One other aspect of finding good learning material that I wasn't able to touch on in my last post is the issue of variety.
Let's say that you've found a great, convenient study method for building vocabulary and reading comprehension. You've found a good news site that provides video clips and an accompanying transcript. You watch the clips, read along, and use an online dictionary or some Firefox plugin to look up the meaning of words that you don't understand. Then you copy those words to your notes or enter them into an SRS program. You repeat this for 30 minutes a day for 6 months.
At the end of that 6 months, you will undoubtedly be much better at reading and watching clips of current news. But you will probably not be much better at describing the problem you're having...
There's a phrase in Japanese that I love: narau yori nareru (習うより慣れる). You'll sometimes see this translated as "practice makes perfect", but what I like about this is the way that it's phrased. Narau (習う) means "to learn". Yori (より) is "rather than". And nareru (慣れる) means to accustom oneself to something. Given the backwards nature of Japanese grammar, this comes out to mean "to get used to something rather than learning it."
Moreso than the phrase "practice makes perfect", this emphasizes that some things can't be learned by learning. Some things you have to accustom yourself to. Laguage is one of those things.
I used to teach an English Grammar course for Japanese "returnee" high school students. These were kids who had lived abroad when they...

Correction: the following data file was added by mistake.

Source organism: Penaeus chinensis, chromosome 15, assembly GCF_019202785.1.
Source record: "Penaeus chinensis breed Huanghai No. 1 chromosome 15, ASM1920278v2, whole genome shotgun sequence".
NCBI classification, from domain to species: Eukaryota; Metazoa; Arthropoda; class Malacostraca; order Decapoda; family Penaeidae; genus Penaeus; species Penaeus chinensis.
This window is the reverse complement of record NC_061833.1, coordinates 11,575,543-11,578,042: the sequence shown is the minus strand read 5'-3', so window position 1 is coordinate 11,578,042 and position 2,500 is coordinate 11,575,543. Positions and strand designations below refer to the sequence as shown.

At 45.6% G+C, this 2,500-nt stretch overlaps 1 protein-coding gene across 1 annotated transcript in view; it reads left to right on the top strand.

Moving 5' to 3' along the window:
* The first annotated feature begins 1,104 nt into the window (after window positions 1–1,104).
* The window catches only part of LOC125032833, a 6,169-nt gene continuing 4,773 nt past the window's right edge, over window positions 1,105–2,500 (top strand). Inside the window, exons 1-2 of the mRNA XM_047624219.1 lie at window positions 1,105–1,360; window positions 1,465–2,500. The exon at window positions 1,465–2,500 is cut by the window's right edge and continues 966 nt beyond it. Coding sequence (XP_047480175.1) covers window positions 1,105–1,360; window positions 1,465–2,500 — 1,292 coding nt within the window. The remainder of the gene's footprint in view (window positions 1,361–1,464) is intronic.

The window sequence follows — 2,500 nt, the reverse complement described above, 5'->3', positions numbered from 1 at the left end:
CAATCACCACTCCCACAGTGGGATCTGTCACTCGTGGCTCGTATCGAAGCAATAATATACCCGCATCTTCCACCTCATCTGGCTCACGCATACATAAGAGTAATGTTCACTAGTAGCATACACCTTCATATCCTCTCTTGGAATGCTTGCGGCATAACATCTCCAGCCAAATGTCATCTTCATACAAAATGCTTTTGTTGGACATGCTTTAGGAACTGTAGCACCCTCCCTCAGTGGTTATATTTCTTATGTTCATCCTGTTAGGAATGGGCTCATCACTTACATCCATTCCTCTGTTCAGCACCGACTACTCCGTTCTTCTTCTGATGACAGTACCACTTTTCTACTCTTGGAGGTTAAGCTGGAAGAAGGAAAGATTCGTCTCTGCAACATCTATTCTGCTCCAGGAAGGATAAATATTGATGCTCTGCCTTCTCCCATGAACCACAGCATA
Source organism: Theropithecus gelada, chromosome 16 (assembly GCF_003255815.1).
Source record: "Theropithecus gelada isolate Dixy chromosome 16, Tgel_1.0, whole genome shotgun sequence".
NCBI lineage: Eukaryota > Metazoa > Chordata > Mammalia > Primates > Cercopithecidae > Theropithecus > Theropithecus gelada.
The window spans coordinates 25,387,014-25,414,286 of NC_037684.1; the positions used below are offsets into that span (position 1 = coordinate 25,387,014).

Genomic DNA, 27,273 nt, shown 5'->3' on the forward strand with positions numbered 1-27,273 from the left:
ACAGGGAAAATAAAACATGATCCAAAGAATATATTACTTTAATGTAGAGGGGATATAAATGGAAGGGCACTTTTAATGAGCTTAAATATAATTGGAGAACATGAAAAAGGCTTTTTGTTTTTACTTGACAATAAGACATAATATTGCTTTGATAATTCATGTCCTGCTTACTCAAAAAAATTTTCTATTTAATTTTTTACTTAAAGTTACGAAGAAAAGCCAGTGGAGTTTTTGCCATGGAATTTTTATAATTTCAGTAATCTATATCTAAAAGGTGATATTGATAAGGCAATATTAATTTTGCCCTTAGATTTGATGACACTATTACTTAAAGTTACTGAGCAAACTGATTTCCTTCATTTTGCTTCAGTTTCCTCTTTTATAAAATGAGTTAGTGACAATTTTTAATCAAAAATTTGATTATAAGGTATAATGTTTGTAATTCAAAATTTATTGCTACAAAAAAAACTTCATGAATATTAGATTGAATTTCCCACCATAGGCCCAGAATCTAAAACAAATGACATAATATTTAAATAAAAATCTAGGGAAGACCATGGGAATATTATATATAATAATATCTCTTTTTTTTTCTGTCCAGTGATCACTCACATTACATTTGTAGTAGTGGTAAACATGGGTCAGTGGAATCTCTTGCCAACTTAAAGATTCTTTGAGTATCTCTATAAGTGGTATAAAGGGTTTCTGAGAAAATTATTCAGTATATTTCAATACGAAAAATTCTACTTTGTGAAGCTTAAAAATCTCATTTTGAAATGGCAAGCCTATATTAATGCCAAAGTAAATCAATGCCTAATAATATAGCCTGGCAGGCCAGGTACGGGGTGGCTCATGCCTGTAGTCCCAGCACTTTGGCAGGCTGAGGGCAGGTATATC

One of the most-overlooked aspects of language learning is collocation. Collocation is the pattern of co-occurrence of words. In other words, it's which words tend to appear together.
Take a word like “cease”: there are certain set phrases that we associate with the word, such as “cease fire,” “cease and desist”, “wonders never cease”, “cease production”, “cease to exist”, etc. For a word like “cease”, it’s actually quite rare that someone uses the word at all outside of these well-established phrases.
It's extremely important to know what words pair with each other. In the past, not many people knew about the idea of collocation. Teachers and textbooks did’t usually provide...
I think that I started learning Japanese in the best possible way.
I started in the 2-3 months just prior to moving to Japan. Without any really good reason or any idea what I was getting myself into, I had applied and gotten hired for a job with the now-defunct NOVA chain of English conversation schools. I thought I should get started learning Japanese, but with no real idea where to get started, I went down to the local Barnes & Noble and looked through the slim offerings available there.
What I ended up buying was a tape set entitled “Learn in Your Car Japanese”. The course followed a simple formula: a reader would say something in Japanese, stop, and then another voice would read the translation. It started out with simple words: “ginkou...
PhraseMix is a way to learn languages. It is based on the idea that memorizing phrases is the fastest way to learn. Here's why:
- Learning words leaves out so much information. Some words are used in polite conversation, others only at a bar. Lots of words occur in pairs or triplets. Verbs can be transitive or intransitive; nouns can be countable or uncountable. It's impossible to absorb all of this by learning the "meaning" of a word.
- Phrases are grammatical. But unlike explicit grammar study, learning through phrases taps into the mind's natural pattern-detecting capabilities. As you remember more and more phrases that are built similarly to each other, you will begin to develop a feel for how sentences are formed in the language.